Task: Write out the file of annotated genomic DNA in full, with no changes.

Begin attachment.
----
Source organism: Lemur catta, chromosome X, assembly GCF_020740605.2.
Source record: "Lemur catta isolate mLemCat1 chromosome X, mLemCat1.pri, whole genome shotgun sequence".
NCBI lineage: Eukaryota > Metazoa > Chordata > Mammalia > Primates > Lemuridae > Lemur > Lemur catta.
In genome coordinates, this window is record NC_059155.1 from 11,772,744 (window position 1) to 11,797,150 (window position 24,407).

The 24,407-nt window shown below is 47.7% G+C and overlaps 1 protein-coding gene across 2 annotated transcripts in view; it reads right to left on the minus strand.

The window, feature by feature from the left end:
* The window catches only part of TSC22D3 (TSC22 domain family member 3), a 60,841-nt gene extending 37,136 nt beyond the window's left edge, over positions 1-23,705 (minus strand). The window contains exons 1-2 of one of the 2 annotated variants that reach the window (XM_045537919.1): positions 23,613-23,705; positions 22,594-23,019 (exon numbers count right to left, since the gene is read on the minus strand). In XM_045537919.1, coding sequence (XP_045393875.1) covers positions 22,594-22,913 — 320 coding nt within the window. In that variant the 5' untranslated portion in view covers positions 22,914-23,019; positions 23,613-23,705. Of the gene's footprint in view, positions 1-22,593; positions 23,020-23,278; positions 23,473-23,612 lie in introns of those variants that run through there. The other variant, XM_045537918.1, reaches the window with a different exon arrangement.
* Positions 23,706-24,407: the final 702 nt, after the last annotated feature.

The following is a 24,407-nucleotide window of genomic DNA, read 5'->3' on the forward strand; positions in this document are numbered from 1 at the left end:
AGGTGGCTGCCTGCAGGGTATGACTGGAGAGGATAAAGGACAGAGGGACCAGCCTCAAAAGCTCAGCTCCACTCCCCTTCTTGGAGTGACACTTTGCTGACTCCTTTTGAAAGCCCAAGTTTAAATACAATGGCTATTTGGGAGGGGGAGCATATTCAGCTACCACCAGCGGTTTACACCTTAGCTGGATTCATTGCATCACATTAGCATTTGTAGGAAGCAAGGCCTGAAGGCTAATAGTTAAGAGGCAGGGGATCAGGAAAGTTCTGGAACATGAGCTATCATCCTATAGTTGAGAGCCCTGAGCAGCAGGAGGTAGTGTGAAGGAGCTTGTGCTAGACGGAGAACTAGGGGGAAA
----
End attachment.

Source organism: Lemur catta, chromosome X, assembly GCF_020740605.2.
Source record: "Lemur catta isolate mLemCat1 chromosome X, mLemCat1.pri, whole genome shotgun sequence".
NCBI lineage: Eukaryota > Metazoa > Chordata > Mammalia > Primates > Lemuridae > Lemur > Lemur catta.
In genome coordinates, this window is record NC_059155.1 from 11,772,744 (window position 1) to 11,797,150 (window position 24,407).

The 24,407-nt window shown below is 47.7% G+C and overlaps 1 protein-coding gene across 2 annotated transcripts in view; it reads right to left on the minus strand.

The window, feature by feature from the left end:
* The window catches only part of TSC22D3 (TSC22 domain family member 3), a 60,841-nt gene extending 37,136 nt beyond the window's left edge, over positions 1-23,705 (minus strand). The window contains exons 1-2 of one of the 2 annotated variants that reach the window (XM_045537919.1): positions 23,613-23,705; positions 22,594-23,019 (exon numbers count right to left, since the gene is read on the minus strand). In XM_045537919.1, coding sequence (XP_045393875.1) covers positions 22,594-22,913 — 320 coding nt within the window. In that variant the 5' untranslated portion in view covers positions 22,914-23,019; positions 23,613-23,705. Of the gene's footprint in view, positions 1-22,593; positions 23,020-23,278; positions 23,473-23,612 lie in introns of those variants that run through there. The other variant, XM_045537918.1, reaches the window with a different exon arrangement.
* Positions 23,706-24,407: the final 702 nt, after the last annotated feature.

The following is a 24,407-nucleotide window of genomic DNA, read 5'->3' on the forward strand; positions in this document are numbered from 1 at the left end:
AGGTGGCTGCCTGCAGGGTATGACTGGAGAGGATAAAGGACAGAGGGACCAGCCTCAAAAGCTCAGCTCCACTCCCCTTCTTGGAGTGACACTTTGCTGACTCCTTTTGAAAGCCCAAGTTTAAATACAATGGCTATTTGGGAGGGGGAGCATATTCAGCTACCACCAGCGGTTTACACCTTAGCTGGATTCATTGCATCACATTAGCATTTGTAGGAAGCAAGGCCTGAAGGCTAATAGTTAAGAGGCAGGGGATCAGGAAAGTTCTGGAACATGAGCTATCATCCTATAGTTGAGAGCCCTGAGCAGCAGGAGGTAGTGTGAAGGAGCTTGTGCTAGACGGAGAACTAGGGGGAAA